DOE’s Paul Dabbar Puts Spotlight on Energy Innovation
The U.S. Department of Energy is poised to pursue major developments in energy innovation that can “make a difference in the world” due in part to a funding increase in its science programs, said Paul Dabbar, the department’s Under Secretary for Science today.
At an event hosted today by the Center for Strategic and International Studies (CSIS), A Conversation with Paul Dabbar, the leader of the department’s science initiatives discussed agency priorities and the role of innovation at DOE – primarily in its network of 17 National Laboratories – and across the U.S. energy sector.
Thanks in part to a 16-percent budget increase in the Office of Science – and a potential 25-percent increase over the next two years – DOE is spearheading major breakthroughs in the energy space, said Dabbar, who highlighted developments in batteries and storage, artificial intelligence (AI), quantum physics, space exploration, sustainable energy, and more.
“These things can make a difference in the world, and our lab complex is part of it,” Dabbar said.
Moving forward, DOE plans to invest in accelerating research and construction across its 17 National Laboratories. Research and development are at the core of DOE’s work, Dabbar explained.
He expressed excitement over the renewed commitment to energy innovation:
“For a long time, the energy sector had relatively little innovation. But in the last 10 years, there’s been a series of sub-segments of energy where innovation has made tremendous strides. If you look at wind capacity factors … if you look at natural gas production costs, if you look at gas turbine technology, if you look at heat rates … there’s a noticeable difference.
“We have the interest, the support and the confidence of the whole country right now and where we are going in the next generation. We look forward to engaging everyone while we drive this forward.”
Dabbar also touched on the department’s efforts to promote lab research and hand off innovative technology for commercialization. Over the next year, DOE plans to host four summits to share research and innovation related to batteries and storage, AI and machine learning, additive manufacturing, and biotech. DOE will host its inaugural summit on batteries and storage at Stanford University this September.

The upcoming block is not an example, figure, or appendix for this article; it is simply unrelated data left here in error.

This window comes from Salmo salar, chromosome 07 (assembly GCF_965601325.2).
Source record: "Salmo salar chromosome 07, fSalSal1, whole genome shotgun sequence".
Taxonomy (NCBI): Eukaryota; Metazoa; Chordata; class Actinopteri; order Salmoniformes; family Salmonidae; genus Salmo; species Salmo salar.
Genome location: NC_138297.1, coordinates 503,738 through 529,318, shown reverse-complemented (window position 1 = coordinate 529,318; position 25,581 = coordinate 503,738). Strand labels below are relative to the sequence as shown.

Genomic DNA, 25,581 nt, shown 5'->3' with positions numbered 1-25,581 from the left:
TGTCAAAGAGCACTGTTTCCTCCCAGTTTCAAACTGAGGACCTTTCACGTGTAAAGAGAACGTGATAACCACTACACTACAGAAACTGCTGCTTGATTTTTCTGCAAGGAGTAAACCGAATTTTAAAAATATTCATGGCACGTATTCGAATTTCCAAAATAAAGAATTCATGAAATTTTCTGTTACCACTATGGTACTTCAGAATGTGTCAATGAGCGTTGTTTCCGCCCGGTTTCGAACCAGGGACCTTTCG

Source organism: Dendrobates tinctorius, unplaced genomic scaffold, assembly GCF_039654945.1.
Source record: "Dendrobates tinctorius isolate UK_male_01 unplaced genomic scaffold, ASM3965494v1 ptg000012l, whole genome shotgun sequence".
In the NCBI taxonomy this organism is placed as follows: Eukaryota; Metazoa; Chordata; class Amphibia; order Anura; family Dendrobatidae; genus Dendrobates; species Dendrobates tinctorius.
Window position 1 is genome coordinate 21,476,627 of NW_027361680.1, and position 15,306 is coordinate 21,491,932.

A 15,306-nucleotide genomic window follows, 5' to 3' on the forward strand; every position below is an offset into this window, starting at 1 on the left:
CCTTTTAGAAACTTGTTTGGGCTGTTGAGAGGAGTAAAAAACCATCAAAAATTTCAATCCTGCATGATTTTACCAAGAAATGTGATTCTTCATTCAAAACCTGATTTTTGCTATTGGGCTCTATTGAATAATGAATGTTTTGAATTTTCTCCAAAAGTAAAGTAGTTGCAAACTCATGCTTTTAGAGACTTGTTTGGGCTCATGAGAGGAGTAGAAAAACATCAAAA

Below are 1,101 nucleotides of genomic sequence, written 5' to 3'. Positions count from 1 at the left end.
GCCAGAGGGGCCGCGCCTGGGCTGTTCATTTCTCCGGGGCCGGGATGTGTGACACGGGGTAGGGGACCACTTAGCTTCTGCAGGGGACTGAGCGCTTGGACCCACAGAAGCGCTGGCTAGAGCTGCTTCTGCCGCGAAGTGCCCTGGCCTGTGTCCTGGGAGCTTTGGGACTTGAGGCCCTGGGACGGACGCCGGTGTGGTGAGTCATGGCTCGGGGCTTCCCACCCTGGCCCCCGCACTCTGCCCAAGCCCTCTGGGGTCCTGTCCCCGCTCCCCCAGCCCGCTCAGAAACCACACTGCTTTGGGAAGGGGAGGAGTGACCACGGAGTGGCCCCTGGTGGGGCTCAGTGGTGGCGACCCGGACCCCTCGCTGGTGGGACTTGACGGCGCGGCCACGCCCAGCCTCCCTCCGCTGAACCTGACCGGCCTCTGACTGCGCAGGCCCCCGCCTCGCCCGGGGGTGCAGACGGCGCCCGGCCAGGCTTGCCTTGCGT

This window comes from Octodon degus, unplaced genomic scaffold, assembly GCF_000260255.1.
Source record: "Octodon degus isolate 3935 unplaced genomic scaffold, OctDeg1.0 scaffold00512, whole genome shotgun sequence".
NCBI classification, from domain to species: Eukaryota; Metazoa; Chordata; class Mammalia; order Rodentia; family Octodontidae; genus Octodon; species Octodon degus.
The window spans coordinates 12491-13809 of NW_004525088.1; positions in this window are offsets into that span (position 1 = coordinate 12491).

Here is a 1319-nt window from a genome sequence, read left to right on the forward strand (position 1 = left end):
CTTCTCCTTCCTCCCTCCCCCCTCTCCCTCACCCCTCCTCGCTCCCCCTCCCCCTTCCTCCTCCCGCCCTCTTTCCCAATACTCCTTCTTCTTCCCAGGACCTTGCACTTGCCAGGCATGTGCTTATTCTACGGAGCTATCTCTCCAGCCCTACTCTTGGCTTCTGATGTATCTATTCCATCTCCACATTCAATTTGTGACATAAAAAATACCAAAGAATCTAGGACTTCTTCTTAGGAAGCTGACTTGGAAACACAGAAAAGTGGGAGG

The department’s efforts coincide with the May 2018 launch of GEI’s new EnergyInnovates initiative, a program dedicated to showcasing American innovators, projects, and technologies that are shaping today’s energy industry and laying the foundation for the future.
While EnergyInnovates is focused on private sector investment, government-funded research and development remain extremely important pieces of the equation, especially for longer-range innovation.
GEI’s EnergyInnovates initiative kicked off with a visit to Alabama Power’s Smart NeighborhoodTM. The one-of-a-kind community, developed with help from DOE, features a high-performance, energy-efficient network of 62 homes connected to a dedicated microgrid. The colocation of power generation and consumption highlights our nation’s role as a leader in energy innovation, and the cutting-edge home technology is paving the way for the future of homebuilding and consumer control.
You can learn more about the SmartNeighorhood project by watching our video. In our video you’ll hear from Dan Simmons, DOE’s Director of Energy Efficiency and Renewable Energy, who was on hand in Alabama for the grand opening of the project.
As we collaborate to develop and implement energy innovation across the United States, we look forward to continuing our partnership with DOE and member companies to leverage our position of energy abundance and global energy leadership.
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